Return to the train for a delicious tea and relax as the train heads towards to Cusco.
Picture courtesy of Jackie Appleton
Breakfast this morning is accompanied by stunning views as the train heads sets off from Marangani. You will have an off train excursion to Raqch’I archaeological site of a once important Inca settlement.
All too soon you will be arriving At Cusco, the former Inca capital. Time to bid farewell to the train crew and the start of your next Peruvian adventure.
If you ever thought about travelling to the World famous Galapagos Island, then make sure you watch the 3 part documentary starting on the BBC1 this Thursday at 9pm. Headed up as “The Cauldron of Life” it should wet your appetite for bringing forward your plans to make that promised trip to Galapagos.
While talking about programmes coming up, The BBC series on the amazing hotels is featuring Mashpi Lodge in the Andean Cloud Forest in Ecuador, one that we use for those travellers wanting to explore Ecuador further. This is going out on the 03 April and will give you a real taste of what to expect in this unique environment.
To make your own holiday to these amazing Ecuador and Galapagos Islands happen, just give us a call (01323 446550) or email us on firstname.lastname@example.org
I have just returned from a trip to Costa Rica and cannot wait to tell you about it. It was the first time that I have visited Central America and my expectations were high but I now realise how ill informed I was about this amazing country. The first thing to say is how welcoming I found everyone and proud of their countries achievements. With no army, the money saved has been ploughed in to education and their health service; leading to 98% literacy rate and a primary school in every village. Early on they realised that they could not produce coffee on the scale of places like Brazil so they have decided to only grow top quality instead and I can confirm that it is great – everywhere. Costa Rica also expects to be carbon neutral by 2020.
The scenery is amazing with over 120 volcanoes dominating views in many places around the country. Five of these are still active. The national parks account for 25% of the land mass and encompass a host of different eco systems such as cloud forests, rain forests, mangrove forests and everything in between. The wildlife is spectacular, the bird life even more so and the flora beautiful. Having a guide to show you what is hidden in these reserves is a must – they have the eyes to see things and their knowledge of the flora and fauna ensures you are fully informed. Waking up to see Arenal Volcano in the morning light in front of your lodge and then watching a sloth making its way slowly along the branch in the tree behind has to be a special treat.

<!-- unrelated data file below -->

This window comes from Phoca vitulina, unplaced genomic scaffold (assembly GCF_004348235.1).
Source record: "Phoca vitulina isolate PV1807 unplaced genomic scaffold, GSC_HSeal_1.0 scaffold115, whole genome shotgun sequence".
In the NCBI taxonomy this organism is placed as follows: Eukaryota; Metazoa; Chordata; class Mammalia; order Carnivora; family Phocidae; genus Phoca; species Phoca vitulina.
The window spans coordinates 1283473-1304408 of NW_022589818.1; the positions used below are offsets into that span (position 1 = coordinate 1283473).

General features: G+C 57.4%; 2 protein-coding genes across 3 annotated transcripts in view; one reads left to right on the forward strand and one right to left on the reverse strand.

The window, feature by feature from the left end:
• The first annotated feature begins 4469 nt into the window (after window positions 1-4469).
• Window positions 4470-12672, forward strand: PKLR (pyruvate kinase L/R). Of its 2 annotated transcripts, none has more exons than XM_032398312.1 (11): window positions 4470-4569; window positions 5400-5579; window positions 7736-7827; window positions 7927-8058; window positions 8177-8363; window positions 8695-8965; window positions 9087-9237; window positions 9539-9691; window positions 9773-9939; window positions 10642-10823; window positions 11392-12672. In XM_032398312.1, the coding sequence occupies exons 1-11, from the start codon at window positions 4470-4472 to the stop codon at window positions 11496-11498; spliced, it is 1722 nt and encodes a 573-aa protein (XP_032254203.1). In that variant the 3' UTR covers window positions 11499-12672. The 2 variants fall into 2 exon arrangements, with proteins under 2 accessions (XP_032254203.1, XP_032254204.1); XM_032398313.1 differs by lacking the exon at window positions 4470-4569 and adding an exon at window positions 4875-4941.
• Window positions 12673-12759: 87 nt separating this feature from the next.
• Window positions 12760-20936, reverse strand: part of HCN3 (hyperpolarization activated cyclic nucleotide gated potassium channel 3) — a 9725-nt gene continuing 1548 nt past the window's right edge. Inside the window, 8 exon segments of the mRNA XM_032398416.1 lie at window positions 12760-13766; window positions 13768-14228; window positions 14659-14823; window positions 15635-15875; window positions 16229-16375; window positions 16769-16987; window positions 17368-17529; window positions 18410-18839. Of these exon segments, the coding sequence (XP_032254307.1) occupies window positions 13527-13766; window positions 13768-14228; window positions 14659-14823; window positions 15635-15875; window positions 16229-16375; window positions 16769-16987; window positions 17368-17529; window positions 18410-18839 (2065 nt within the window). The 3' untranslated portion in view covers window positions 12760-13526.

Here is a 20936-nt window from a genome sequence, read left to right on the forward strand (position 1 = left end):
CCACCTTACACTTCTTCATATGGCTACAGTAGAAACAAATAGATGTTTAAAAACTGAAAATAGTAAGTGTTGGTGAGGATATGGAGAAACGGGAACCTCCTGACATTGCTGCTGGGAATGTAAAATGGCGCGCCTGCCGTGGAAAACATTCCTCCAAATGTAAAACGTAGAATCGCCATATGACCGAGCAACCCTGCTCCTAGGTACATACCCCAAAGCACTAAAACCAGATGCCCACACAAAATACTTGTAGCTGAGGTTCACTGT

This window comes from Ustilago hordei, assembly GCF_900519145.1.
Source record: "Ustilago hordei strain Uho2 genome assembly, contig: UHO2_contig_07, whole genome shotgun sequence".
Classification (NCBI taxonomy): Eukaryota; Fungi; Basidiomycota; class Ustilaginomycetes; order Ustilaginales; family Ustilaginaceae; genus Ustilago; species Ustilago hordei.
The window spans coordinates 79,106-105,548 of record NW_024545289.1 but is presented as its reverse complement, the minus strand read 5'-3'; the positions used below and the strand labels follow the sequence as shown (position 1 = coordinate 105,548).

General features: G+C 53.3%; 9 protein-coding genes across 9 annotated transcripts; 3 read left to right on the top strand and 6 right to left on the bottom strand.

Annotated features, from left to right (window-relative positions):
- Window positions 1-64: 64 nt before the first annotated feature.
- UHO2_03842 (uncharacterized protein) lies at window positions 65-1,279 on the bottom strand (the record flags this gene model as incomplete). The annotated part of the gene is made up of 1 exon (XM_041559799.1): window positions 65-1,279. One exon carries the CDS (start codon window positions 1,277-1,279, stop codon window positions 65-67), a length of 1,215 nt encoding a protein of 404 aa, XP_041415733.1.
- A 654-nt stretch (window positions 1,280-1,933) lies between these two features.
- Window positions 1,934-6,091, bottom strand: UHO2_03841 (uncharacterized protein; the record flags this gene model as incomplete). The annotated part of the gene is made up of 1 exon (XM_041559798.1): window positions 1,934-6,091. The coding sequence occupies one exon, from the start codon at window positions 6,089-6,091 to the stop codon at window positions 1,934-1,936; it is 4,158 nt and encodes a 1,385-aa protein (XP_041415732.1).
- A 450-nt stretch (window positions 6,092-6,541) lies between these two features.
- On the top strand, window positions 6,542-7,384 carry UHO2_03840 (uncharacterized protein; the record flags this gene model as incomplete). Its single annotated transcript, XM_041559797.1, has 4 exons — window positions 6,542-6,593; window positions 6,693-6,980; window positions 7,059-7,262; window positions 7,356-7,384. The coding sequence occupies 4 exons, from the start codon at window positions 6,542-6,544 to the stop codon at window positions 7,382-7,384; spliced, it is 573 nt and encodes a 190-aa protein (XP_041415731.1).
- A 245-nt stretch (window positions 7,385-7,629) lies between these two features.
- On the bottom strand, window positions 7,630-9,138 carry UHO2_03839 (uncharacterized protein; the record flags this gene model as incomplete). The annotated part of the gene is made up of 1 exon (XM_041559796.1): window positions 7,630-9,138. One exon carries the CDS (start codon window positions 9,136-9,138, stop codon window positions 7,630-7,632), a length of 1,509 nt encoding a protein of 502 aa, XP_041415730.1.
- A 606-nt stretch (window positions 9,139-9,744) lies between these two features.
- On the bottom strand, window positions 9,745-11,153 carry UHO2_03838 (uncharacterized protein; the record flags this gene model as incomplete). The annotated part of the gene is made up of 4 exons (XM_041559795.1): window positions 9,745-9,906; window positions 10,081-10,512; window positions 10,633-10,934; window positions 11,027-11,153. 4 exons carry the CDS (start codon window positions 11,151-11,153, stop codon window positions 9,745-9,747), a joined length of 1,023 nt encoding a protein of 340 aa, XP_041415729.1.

Picture courtesy of Peter Ellis
I was lucky enough to see turtles hatching on the Caribbean side of the country, be woken by howler monkeys on the Osa Peninsula (the second loudest mammal on earth), hummingbirds and toucans in most places and frigate birds on the Pacific coast. The variety of new and interesting sights, flora and fauna was/is amazing. There are even big cats to be found here, although I missed them all. So much to see and do…Tortuguero has a beach of about 20 miles and at the right time of the year has 20,000 adult female turtles coming ashore to lay their eggs. That is on a poor year – on a good year in can be up to 40,000!
There is much more to talk about and I will be putting this in blogs and in an “Experience Eye” sample itinerary very shortly. But if you would like to chat about this wonderful country just call. Pour yourself a Costa Rican coffee first though!
With entry into many a country requiring the application of a visa or visa waiver prior to travel please do contact us for advice on the best way to do this if you are in any way unsure. We suggest that you go directly to the embassy or government website concerned where you will be directed to complete the relevant information, and only charged the fee required for the actual visa or visa waiver. There are many companies set up online who will be eager to action this for you, and in the process will charge you a service fee for doing so – this could amount to you paying well over the odds for your visa/visa waiver.
We are always happy to provide the website links to the official sites so please do get in touch for assistance. An ESTA for the USA, an eTA for Canada, an electronic visa for India and also for Sri Lanka are just some (but not all) of the locations where this is necessary.
Belmond have announced the arrival of an incredible new train journey in Peru – launching in May 2017 the Andean Explorer could be a fantastic addition to your holiday in the region.
A carefully curated selection of four journeys will include ‘Peruvian Highlands’, a two night, three day journey departing from Cusco to Puno, where guests will be able to visit the remote villages and floating islands on Lake Titicaca, and then onwards to Arequipa, including a chance to stop and explore Colca Canyon, the realm of the condor. A shorter option, fully inclusive of all meals, an open bar and scheduled excursions, will be the ‘Spirit of the Andes’ journey, crossing the Altiplano between Cuzco and Lake Titicaca.
Picture copyright to Belmond – Richard James Taylor
Picture credited to Belmond – Richard James Taylor
Inside the train you will be met by personal luxury cabins where you can relax along your journey, a lounge car for you to relax with friends and family, two dining rooms serving locally sourced ingredients from the Peruvian Andes and an observation car with an open deck so you can make the most of the ever changing landscape.
If you would like to find out more or add this glorious train journey to your own bespoke, tailor made itinerary then please contact us on Tel: 01323 446550 or email: email@example.com